Have Musty Smelling Towels? Here's how to Freshen them up...

Wet towels = mildew, and mildew = smelly!  That's yucky enough by itself.  But even worse, what if I told you that unpleasant odor is actually the smell of bacteria breeding!  Yep.

You may have also noticed that sometimes towels aren’t as absorbent as they used to be.  Well, guess what?  Both these problems actually stem from the same source: Commercial Detergent and Fabric Softener Build-up.  One thing you can do is to avoid both.  Read my post on making your own Natural Laundry Soap here.

You see, over time, your bath towels will build up detergent and fabric softener residue. This not only attracts smelly mildew, it essentially “waterproofs” your towels.  If water can’t get into the fabric to clean it, the towel won’t be or smell clean.

What you’ll need:

• 1 cup of white vinegar
• 1/2 cup of baking soda
• HOT water


  1. Put the towels in washing machine and fill with HOT water! You may even want to boil some water on the stove and add it to the load.
  2. Add one cup of vinegar to the load and run through an entire wash cycle.
  3. Leave towels in the washer and refill again with HOT water, this time adding 1/2 cup of baking soda. Run through another entire cycle.
  4. Now dry towels thoroughly!  This is key!

 Vinegar, which contains acetic acid, breaks up water mineral deposits and dissolves buildup, and baking soda, which contains an alkali— sodium bicarbonate— neutralizes odors and dissolves dirt and grease. 

This combination should take care of the problem.  However, if you are still experiencing “smelliness”, try repeating the same process above until it is gone.

You don't need to do this every time you wash your towels.  Just when you start to notice that “funky” smell or the towels don’t seem to be absorbing the way they should.  

So now that your towels are better smelling and more absorbent, here are some tips on how you can keep them that way:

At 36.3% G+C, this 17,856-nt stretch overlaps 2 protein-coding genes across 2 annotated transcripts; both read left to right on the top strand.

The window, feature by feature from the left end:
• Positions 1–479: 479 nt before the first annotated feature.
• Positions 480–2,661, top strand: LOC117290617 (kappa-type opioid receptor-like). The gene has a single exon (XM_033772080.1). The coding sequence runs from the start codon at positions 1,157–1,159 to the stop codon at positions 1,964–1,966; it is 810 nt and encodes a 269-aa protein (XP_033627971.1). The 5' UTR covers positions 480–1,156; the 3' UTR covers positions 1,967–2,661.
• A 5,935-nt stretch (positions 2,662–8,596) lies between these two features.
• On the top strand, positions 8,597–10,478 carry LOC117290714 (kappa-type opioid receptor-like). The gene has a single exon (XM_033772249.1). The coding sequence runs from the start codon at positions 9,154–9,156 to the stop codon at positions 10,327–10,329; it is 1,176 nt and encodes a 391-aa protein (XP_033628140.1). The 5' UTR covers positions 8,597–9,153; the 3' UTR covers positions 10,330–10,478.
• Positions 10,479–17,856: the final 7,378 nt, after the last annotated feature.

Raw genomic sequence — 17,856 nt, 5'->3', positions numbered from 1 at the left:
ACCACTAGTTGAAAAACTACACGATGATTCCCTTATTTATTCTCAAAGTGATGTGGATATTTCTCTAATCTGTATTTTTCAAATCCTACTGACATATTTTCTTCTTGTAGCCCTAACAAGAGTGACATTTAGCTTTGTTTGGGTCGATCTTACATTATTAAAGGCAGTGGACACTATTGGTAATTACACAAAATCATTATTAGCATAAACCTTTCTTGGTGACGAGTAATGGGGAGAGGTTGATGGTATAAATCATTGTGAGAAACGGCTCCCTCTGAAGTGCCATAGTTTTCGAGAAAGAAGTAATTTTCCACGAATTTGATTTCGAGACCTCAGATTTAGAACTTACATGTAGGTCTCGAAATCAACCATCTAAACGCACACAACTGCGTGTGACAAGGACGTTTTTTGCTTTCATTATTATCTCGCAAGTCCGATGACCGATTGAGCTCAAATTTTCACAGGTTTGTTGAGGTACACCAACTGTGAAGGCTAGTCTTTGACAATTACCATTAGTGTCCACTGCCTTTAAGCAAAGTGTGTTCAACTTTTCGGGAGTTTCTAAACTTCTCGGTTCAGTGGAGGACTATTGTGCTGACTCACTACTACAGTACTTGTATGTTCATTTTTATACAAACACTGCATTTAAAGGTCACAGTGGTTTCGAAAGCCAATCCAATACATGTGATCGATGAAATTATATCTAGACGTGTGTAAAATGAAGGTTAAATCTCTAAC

• Be sure to check that your towels are 100 percent dry before putting them away. Even a small amount of moisture can make towels smell sour.
• Mold and mildew love it when towels are left in a puddle on the floor! They should be hung up to air-dry after each use. Bathmats, too, should be hung to dry.
• Make sure you’re not using too much detergent. Too much detergent leaves a residue, especially with high-efficiency washers which use less water.
• Don’t use commercial fabric softener on towels; it coats towels with a thin layer of chemicals which makes them less absorbent. White vinegar is a fabulous natural fabric softener. It prevents further build-up, eliminates static, and makes towels softer. 
• Make sure towels are drying quickly enough after using them. Hang them on towel bars or spread across two hooks until they’re completely dry.

Tuesday, August 18, 2015

How to make your own Natural Homemade Laundry Soap

Why spend tons of money on expensive 'green' commercial laundry detergents when you can make your own?  The recipe below costs only a total of $4-6.00 and makes two gallons (256 ounces).  For roughly the same amount of Seventh Generation Liquid Laundry detergent you would pay upwards of $20-25.00.  That's a savings of about 75-80 percent!

You only need four ingredients, plus a stockpot, a long stirring spoon, a grater, a funnel and two jugs to put your homemade soap into after you are done.


  • 1 bar of soap your choice.  (If you want your laundry soap to be as natural as possible, then you probably should use a natural bar soap as well. There are many choices out there.  Be sure to pick a scent you love!  This is what your clothes are going to smell like!)
  • 1 cup Borax
  • 1 cup Washing Soda
  • 2 gallons distilled water (using tap water could cause bacteria to grow after several months.)

  1. Grate the bar of soap into the stock pot.
  2. Pour one gallon of distilled water into pot.
  3. Heat until soap dissolves. stirring will help.
  4. Add borax and washing soda.
  5. Bring to a boil.  The mixture will coagulate. (Be careful to watch and stir, otherwise it could boil over and let me tell you, this highly concentrated soap is no fun to try to wipe up!)
  6. Turn off heat. Add second gallon of water.
  7. Stir well until uniform consistency.
  8. Using a large funnel, pour soap into gallon jugs of choice. Be sure to go slowly or it will bubble up and not all fit.
  9. Soap will thicken as it cools. 
  10. The first time you use it, it will have gelled.  Shake it up firmly.
* Your soap will be affected by the temperature of the room it is kept in, making it thicker if it is cold and thinner when hot.

** Use 1/2 cup per average size load of laundry in a standard machine. About 2 Tablespoons for average size load in High Efficiency machines, add another tablespoon for higher soil level.

I have been making and using this now for a couple of years and just love it!  It's fun to make, far more economical and lasts us for about six months (doing an average of 3-4 high efficiency loads a week.)

Happy Laundry! :-)